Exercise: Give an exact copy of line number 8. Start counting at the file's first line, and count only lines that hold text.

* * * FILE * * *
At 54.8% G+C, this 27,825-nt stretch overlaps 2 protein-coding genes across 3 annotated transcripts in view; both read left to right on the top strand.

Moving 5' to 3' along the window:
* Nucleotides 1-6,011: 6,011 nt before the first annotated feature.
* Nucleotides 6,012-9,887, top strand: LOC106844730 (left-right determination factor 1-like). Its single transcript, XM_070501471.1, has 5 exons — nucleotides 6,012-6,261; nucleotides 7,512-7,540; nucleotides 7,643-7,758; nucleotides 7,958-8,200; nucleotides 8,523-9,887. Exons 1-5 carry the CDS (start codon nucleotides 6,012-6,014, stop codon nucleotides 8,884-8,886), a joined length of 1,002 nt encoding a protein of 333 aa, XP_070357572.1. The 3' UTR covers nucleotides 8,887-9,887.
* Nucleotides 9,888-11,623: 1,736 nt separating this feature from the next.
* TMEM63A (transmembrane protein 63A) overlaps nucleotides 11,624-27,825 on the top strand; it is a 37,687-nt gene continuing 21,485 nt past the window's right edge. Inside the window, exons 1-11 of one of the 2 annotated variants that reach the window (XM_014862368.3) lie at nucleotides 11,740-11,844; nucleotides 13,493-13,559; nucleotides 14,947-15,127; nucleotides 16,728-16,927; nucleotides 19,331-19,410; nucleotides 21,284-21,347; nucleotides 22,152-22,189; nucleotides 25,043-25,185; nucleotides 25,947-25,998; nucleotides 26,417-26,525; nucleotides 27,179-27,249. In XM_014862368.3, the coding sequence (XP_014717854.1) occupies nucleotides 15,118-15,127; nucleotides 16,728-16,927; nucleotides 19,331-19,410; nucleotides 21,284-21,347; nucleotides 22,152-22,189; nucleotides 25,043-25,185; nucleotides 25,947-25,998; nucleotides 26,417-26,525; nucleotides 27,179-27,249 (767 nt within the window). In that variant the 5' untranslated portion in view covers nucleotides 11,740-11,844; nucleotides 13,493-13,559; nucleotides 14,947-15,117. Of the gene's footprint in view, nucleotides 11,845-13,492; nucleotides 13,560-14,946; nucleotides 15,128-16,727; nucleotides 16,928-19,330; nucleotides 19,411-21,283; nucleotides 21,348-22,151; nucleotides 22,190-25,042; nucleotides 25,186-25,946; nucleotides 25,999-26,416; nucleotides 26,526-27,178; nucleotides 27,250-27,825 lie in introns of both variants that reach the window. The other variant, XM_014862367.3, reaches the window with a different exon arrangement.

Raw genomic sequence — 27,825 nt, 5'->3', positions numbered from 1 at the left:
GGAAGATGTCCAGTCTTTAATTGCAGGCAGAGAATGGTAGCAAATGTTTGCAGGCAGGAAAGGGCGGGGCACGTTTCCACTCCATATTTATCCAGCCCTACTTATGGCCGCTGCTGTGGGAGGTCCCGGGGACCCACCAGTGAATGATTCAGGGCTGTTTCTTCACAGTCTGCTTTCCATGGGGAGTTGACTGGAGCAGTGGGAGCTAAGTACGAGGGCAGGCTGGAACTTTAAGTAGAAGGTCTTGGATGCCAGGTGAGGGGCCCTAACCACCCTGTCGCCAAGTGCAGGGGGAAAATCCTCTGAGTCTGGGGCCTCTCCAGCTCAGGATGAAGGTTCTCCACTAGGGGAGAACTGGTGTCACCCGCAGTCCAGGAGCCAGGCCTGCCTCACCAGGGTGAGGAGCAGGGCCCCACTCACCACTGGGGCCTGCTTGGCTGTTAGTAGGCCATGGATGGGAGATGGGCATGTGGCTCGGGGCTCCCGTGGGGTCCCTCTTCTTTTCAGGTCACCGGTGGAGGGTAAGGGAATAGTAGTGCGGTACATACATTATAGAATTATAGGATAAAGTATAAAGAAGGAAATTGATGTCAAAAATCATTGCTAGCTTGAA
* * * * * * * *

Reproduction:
GGAAGATGTCCAGTCTTTAATTGCAGGCAGAGAATGGTAGCAAATGTTTGCAGGCAGGAAAGGGCGGGGCACGTTTCCACTCCATATTTATCCAGCCCTACTTATGGCCGCTGCTGTGGGAGGTCCCGGGGACCCACCAGTGAATGATTCAGGGCTGTTTCTTCACAGTCTGCTTTCCATGGGGAGTTGACTGGAGCAGTGGGAGCTAAGTACGAGGGCAGGCTGGAACTTTAAGTAGAAGGTCTTGGATGCCAGGTGAGGGGCCCTAACCACCCTGTCGCCAAGTGCAGGGGGAAAATCCTCTGAGTCTGGGGCCTCTCCAGCTCAGGATGAAGGTTCTCCACTAGGGGAGAACTGGTGTCACCCGCAGTCCAGGAGCCAGGCCTGCCTCACCAGGGTGAGGAGCAGGGCCCCACTCACCACTGGGGCCTGCTTGGCTGTTAGTAGGCCATGGATGGGAGATGGGCATGTGGCTCGGGGCTCCCGTGGGGTCCCTCTTCTTTTCAGGTCACCGGTGGAGGGTAAGGGAATAGTAGTGCGGTACATACATTATAGAATTATAGGATAAAGTATAAAGAAGGAAATTGATGTCAAAAATCATTGCTAGCTTGAA